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Smallmouth bass

DNR officials proposed changing smallmouth-bass fishing regulations for sections of the New River during a Natural Resources Commission meeting Sunday afternoon in South Charleston.

In one of the busiest Natural Resources Commission meetings in recent history, state wildlife officials proposed 16 changes to the state’s hunting and fishing regulations.

They asked the commission to lengthen the spring turkey-hunting season, to change smallmouth-bass fishing regulations along the entire New River, to expand nighttime hunting for coyotes and, for the first time, to impose a creel limit on panfish. They also said they might consider shortening the hunting season for ruffed grouse.

Those were the highlights. Other actions ran the gamut from youth-season hunting-regulation changes to fishing-regulation changes for specific bodies of water.

During the course of the three-hour meeting Sunday afternoon, Division of Natural Resources biologists and administrators laid out the rationale for their proposals, which will be voted on at the commission’s May and August meetings.

Paul Johansen, the DNR’s wildlife chief, said the proposal to lengthen the spring turkey season from its current 27 days to 35 days was designed mainly to provide additional days of hunting recreation. Gary Foster, the agency’s assistant wildlife chief, said hunters had complained that starting the spring season a week earlier eliminated a week of prime gobbling activity in late May. The longer season would recoup that week.

Mark Scott, the DNR’s assistant chief in charge of fisheries, outlined the agency’s proposal for New River smallmouth-bass regulations: to impose a 14- to 22-inch slot limit on the New from the mouth of the Gauley River upstream to the Virginia state line. Under the regulation, all smallmouth between 14 and 22 inches would have to be released. Anglers would be allowed to keep one fish over 22 inches if they so desired. The only exception will be for the waters of Bluestone Lake, where bass regulations will remain as they have been.

Scott said the regulations were modeled after those currently in effect in Virginia.

“Virginia has done several studies over the years that showed that more trophy-sized fish are caught, and that the fish overall are fatter and healthier,” he explained.

To make room for the new slot limit, the DNR also proposed removing the current catch-and-release regulations on the 12-mile section of the New between the Interstate 64 bridge at Sandstone and the Grandview sandbar.

To answer requests from predator hunters, DNR officials proposed to allow nighttime hunting with lights for coyotes year-round. Currently, the season runs from Jan. 1 to Aug. 31. Under the proposed year-round regulation, it would run from Jan. 1 to Dec. 31, but between Sept. 1 and Dec. 31, however, it would be restricted to private lands — with the landowner’s permission, and after notifying law enforcement of hunters’ intent to hunt.

According to Foster, law enforcement would need to be notified so coyote hunters wouldn’t be mistaken for poachers spotlighting deer.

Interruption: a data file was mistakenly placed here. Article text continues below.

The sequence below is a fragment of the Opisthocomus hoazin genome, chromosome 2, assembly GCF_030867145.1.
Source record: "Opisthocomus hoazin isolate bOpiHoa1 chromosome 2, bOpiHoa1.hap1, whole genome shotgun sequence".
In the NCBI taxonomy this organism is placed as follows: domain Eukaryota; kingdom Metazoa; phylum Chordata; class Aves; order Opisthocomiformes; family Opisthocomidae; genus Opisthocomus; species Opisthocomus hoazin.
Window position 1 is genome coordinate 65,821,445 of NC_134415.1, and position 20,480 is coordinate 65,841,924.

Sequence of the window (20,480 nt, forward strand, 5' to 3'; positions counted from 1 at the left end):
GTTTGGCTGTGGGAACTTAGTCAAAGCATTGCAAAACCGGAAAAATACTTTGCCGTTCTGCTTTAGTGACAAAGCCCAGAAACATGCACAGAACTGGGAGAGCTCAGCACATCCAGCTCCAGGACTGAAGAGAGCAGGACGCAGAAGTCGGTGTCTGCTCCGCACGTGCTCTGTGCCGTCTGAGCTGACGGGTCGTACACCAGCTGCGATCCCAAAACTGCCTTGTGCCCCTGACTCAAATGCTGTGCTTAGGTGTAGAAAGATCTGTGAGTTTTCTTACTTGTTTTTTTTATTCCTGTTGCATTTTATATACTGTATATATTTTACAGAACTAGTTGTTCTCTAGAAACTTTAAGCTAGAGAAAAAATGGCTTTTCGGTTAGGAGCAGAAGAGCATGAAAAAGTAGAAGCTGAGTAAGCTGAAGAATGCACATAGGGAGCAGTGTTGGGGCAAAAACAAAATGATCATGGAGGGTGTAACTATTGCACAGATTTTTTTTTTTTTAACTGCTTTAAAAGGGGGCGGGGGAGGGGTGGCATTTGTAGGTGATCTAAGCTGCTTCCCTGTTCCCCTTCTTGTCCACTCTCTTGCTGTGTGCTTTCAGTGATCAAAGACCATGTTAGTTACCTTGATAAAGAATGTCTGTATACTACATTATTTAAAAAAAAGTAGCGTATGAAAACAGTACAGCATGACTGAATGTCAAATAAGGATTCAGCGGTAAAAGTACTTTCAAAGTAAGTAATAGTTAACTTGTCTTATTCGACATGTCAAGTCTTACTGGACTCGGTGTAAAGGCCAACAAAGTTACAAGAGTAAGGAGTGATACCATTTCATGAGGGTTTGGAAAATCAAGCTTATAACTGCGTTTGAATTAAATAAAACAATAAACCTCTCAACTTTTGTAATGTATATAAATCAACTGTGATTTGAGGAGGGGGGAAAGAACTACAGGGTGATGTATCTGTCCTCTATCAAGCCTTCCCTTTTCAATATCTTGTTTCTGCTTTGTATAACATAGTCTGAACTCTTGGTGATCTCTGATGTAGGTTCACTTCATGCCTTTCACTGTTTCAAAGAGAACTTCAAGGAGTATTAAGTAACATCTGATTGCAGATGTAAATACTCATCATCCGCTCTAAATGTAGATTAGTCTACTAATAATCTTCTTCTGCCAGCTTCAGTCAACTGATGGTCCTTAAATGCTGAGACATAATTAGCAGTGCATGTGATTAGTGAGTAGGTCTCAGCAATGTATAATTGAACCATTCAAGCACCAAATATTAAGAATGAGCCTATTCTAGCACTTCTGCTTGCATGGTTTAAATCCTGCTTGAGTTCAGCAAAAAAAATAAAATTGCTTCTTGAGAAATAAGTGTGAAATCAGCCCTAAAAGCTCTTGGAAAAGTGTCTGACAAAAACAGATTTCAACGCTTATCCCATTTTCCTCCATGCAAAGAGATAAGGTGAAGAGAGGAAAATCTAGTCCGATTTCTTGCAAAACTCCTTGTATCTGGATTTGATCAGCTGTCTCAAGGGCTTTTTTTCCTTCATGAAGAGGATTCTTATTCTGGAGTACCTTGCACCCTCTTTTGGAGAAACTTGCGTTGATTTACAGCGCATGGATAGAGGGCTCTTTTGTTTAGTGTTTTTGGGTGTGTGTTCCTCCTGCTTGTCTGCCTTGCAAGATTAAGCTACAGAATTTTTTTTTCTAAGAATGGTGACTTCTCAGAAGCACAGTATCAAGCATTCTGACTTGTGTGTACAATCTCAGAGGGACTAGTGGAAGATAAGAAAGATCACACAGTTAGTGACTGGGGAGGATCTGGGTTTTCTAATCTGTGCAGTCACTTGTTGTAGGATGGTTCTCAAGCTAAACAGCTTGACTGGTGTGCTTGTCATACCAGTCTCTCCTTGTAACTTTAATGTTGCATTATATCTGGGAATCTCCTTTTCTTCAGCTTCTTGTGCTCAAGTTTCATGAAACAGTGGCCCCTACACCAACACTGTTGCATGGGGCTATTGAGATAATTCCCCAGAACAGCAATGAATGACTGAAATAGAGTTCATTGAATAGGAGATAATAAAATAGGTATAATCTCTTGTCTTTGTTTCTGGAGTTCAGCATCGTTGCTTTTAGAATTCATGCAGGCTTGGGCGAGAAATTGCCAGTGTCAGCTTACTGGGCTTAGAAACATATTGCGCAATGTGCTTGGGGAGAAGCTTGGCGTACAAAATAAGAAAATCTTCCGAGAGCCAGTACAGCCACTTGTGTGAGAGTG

For the first time ever, DNR officials proposed to impose a 30-fish aggregate creel limit for all panfish species, which would include white and black crappie, all sunfish species, yellow perch and any fish not currently under a creel limit.

Scott said biologists recommended the regulation because some anglers had been taking huge numbers of fish from some waters.

“We’ve seen people keeping cooler loads of crappie and bluegill,” he explained. “Does anyone really need 100 crappie? After thinking it over, we felt like a 30-fish-per-day limit would be about right.”

DNR officials also said they were preparing to survey the hunting public about a tentative proposal to shorten the grouse season.

Foster said concerns over the state’s shrinking grouse population are behind the question. Hunters will be asked whether they want to take a month off the end of the 4-1/2-month season, the beginning of the season, or to have a split season with a gap in the middle.

In other actions, DNR officials propsed to to:

  • Create a two-day youth bear season, to be held on the third Saturday and following Sunday in October.
  • Allow hunters age 14 and under to use crossbows during the crossbow deer season in Logan, McDowell, Mingo and Wyoming counties.
  • Extend the buck firearm season by one day. Under the change, the season would end on the second Sunday following Thanksgiving.
  • Allow the use of crossbows during the youth spring turkey season.
  • Extend the first segment of the fall turkey season by one day so it ends on a Sunday.
  • Remove the 12-inch minimum size limit for bass from Wallback Lake, in Clay County.
  • Allow dip-netting for baitfish year-round.
  • Impose a four-fish daily creel limit with a minimum 15-inch size limit for white, hybrid and striped bass in the Kanawha River from the Gauley River downstream to the Buffalo Bridge.
  • Remove catch-and-release trout-fishing regulations on a 0.9-mile section of Shavers Fork in Randolph County’s Stuart Recreation Area.
  • Remove fly fishing-only regulations from Buffalo Creek of the New River in Fayette County.
  • Set a two-fish daily creel limit for trout in Raleigh County’s Stephens Lake.

All of the proposals will be set before the public at 12 DNR Sectional Meetings, scheduled for March 16 and 17. Information from the surveys will be given to members of the commission before they begin to vote on those proposals.

Reach John McCoy at,

304-348-1231, or follow

@GazMailOutdoors on Twitter.